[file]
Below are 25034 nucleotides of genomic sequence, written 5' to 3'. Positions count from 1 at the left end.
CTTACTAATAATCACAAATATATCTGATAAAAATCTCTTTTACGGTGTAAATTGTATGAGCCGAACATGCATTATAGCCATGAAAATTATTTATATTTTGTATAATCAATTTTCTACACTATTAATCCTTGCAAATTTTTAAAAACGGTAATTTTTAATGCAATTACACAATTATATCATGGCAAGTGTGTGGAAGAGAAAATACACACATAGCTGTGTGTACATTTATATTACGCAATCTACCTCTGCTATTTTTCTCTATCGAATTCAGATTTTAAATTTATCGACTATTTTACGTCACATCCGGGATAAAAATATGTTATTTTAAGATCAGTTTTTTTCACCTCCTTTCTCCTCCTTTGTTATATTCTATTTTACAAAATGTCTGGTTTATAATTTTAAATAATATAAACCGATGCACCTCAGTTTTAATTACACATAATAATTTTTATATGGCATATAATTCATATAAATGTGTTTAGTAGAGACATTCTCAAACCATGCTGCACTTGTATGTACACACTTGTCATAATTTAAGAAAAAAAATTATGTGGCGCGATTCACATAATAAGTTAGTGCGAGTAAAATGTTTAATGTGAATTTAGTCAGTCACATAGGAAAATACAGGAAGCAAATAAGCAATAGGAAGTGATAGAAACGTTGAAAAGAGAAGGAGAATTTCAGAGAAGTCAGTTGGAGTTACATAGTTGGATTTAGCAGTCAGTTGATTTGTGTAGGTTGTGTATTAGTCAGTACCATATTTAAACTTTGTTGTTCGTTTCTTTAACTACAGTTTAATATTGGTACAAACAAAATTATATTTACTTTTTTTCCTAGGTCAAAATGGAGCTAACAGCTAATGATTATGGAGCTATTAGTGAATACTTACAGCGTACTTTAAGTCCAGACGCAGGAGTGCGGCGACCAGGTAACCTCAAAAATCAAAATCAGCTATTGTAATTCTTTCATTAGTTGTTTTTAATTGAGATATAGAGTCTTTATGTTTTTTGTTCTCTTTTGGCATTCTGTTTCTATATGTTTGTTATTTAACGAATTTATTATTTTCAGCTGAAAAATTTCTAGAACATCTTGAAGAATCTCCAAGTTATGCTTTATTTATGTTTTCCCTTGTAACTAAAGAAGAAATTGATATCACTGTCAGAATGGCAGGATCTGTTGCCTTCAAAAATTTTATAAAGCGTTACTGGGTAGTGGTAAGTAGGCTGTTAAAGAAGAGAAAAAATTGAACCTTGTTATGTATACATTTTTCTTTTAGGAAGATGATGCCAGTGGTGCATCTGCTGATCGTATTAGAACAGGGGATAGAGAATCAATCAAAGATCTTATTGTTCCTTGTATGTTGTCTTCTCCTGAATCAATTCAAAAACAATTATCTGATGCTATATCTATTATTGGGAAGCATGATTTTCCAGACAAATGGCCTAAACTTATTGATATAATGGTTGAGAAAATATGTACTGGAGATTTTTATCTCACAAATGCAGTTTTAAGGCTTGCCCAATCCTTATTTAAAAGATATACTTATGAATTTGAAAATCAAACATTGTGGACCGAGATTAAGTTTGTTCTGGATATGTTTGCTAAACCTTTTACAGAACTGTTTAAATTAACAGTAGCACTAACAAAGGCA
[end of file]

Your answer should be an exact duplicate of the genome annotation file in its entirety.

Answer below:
Below are 25034 nucleotides of genomic sequence, written 5' to 3'. Positions count from 1 at the left end.
CTTACTAATAATCACAAATATATCTGATAAAAATCTCTTTTACGGTGTAAATTGTATGAGCCGAACATGCATTATAGCCATGAAAATTATTTATATTTTGTATAATCAATTTTCTACACTATTAATCCTTGCAAATTTTTAAAAACGGTAATTTTTAATGCAATTACACAATTATATCATGGCAAGTGTGTGGAAGAGAAAATACACACATAGCTGTGTGTACATTTATATTACGCAATCTACCTCTGCTATTTTTCTCTATCGAATTCAGATTTTAAATTTATCGACTATTTTACGTCACATCCGGGATAAAAATATGTTATTTTAAGATCAGTTTTTTTCACCTCCTTTCTCCTCCTTTGTTATATTCTATTTTACAAAATGTCTGGTTTATAATTTTAAATAATATAAACCGATGCACCTCAGTTTTAATTACACATAATAATTTTTATATGGCATATAATTCATATAAATGTGTTTAGTAGAGACATTCTCAAACCATGCTGCACTTGTATGTACACACTTGTCATAATTTAAGAAAAAAAATTATGTGGCGCGATTCACATAATAAGTTAGTGCGAGTAAAATGTTTAATGTGAATTTAGTCAGTCACATAGGAAAATACAGGAAGCAAATAAGCAATAGGAAGTGATAGAAACGTTGAAAAGAGAAGGAGAATTTCAGAGAAGTCAGTTGGAGTTACATAGTTGGATTTAGCAGTCAGTTGATTTGTGTAGGTTGTGTATTAGTCAGTACCATATTTAAACTTTGTTGTTCGTTTCTTTAACTACAGTTTAATATTGGTACAAACAAAATTATATTTACTTTTTTTCCTAGGTCAAAATGGAGCTAACAGCTAATGATTATGGAGCTATTAGTGAATACTTACAGCGTACTTTAAGTCCAGACGCAGGAGTGCGGCGACCAGGTAACCTCAAAAATCAAAATCAGCTATTGTAATTCTTTCATTAGTTGTTTTTAATTGAGATATAGAGTCTTTATGTTTTTTGTTCTCTTTTGGCATTCTGTTTCTATATGTTTGTTATTTAACGAATTTATTATTTTCAGCTGAAAAATTTCTAGAACATCTTGAAGAATCTCCAAGTTATGCTTTATTTATGTTTTCCCTTGTAACTAAAGAAGAAATTGATATCACTGTCAGAATGGCAGGATCTGTTGCCTTCAAAAATTTTATAAAGCGTTACTGGGTAGTGGTAAGTAGGCTGTTAAAGAAGAGAAAAAATTGAACCTTGTTATGTATACATTTTTCTTTTAGGAAGATGATGCCAGTGGTGCATCTGCTGATCGTATTAGAACAGGGGATAGAGAATCAATCAAAGATCTTATTGTTCCTTGTATGTTGTCTTCTCCTGAATCAATTCAAAAACAATTATCTGATGCTATATCTATTATTGGGAAGCATGATTTTCCAGACAAATGGCCTAAACTTATTGATATAATGGTTGAGAAAATATGTACTGGAGATTTTTATCTCACAAATGCAGTTTTAAGGCTTGCCCAATCCTTATTTAAAAGATATACTTATGAATTTGAAAATCAAACATTGTGGACCGAGATTAAGTTTGTTCTGGATATGTTTGCTAAACCTTTTACAGAACTGTTTAAATTAACAGTAGCACTAACAAAGGCA